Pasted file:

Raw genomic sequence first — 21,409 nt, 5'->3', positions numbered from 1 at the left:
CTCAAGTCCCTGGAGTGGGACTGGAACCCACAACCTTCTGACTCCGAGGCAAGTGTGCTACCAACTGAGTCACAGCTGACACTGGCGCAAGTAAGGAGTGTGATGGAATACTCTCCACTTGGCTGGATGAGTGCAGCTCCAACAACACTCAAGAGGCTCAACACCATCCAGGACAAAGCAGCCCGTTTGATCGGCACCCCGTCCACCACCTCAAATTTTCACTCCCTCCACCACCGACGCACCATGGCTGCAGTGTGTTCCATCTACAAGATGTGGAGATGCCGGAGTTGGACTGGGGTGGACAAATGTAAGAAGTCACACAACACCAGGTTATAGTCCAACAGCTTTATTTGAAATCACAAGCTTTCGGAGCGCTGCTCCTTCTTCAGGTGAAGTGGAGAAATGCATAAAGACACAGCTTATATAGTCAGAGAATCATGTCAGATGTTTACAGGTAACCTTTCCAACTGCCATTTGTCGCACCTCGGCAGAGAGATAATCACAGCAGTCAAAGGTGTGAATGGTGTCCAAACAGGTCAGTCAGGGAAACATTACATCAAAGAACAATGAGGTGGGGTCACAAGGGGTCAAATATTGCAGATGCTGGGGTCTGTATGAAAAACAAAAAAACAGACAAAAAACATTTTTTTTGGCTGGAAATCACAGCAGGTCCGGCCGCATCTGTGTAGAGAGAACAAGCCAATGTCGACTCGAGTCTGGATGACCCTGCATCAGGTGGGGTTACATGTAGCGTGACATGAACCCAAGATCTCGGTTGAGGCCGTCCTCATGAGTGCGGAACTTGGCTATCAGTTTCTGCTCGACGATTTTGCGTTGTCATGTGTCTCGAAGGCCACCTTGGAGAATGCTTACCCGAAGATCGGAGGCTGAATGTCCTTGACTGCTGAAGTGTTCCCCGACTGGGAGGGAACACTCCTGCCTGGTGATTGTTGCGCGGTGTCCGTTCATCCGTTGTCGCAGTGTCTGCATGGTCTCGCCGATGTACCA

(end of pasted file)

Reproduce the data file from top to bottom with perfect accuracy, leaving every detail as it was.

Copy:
Raw genomic sequence first — 21,409 nt, 5'->3', positions numbered from 1 at the left:
CTCAAGTCCCTGGAGTGGGACTGGAACCCACAACCTTCTGACTCCGAGGCAAGTGTGCTACCAACTGAGTCACAGCTGACACTGGCGCAAGTAAGGAGTGTGATGGAATACTCTCCACTTGGCTGGATGAGTGCAGCTCCAACAACACTCAAGAGGCTCAACACCATCCAGGACAAAGCAGCCCGTTTGATCGGCACCCCGTCCACCACCTCAAATTTTCACTCCCTCCACCACCGACGCACCATGGCTGCAGTGTGTTCCATCTACAAGATGTGGAGATGCCGGAGTTGGACTGGGGTGGACAAATGTAAGAAGTCACACAACACCAGGTTATAGTCCAACAGCTTTATTTGAAATCACAAGCTTTCGGAGCGCTGCTCCTTCTTCAGGTGAAGTGGAGAAATGCATAAAGACACAGCTTATATAGTCAGAGAATCATGTCAGATGTTTACAGGTAACCTTTCCAACTGCCATTTGTCGCACCTCGGCAGAGAGATAATCACAGCAGTCAAAGGTGTGAATGGTGTCCAAACAGGTCAGTCAGGGAAACATTACATCAAAGAACAATGAGGTGGGGTCACAAGGGGTCAAATATTGCAGATGCTGGGGTCTGTATGAAAAACAAAAAAACAGACAAAAAACATTTTTTTTGGCTGGAAATCACAGCAGGTCCGGCCGCATCTGTGTAGAGAGAACAAGCCAATGTCGACTCGAGTCTGGATGACCCTGCATCAGGTGGGGTTACATGTAGCGTGACATGAACCCAAGATCTCGGTTGAGGCCGTCCTCATGAGTGCGGAACTTGGCTATCAGTTTCTGCTCGACGATTTTGCGTTGTCATGTGTCTCGAAGGCCACCTTGGAGAATGCTTACCCGAAGATCGGAGGCTGAATGTCCTTGACTGCTGAAGTGTTCCCCGACTGGGAGGGAACACTCCTGCCTGGTGATTGTTGCGCGGTGTCCGTTCATCCGTTGTCGCAGTGTCTGCATGGTCTCGCCGATGTACCA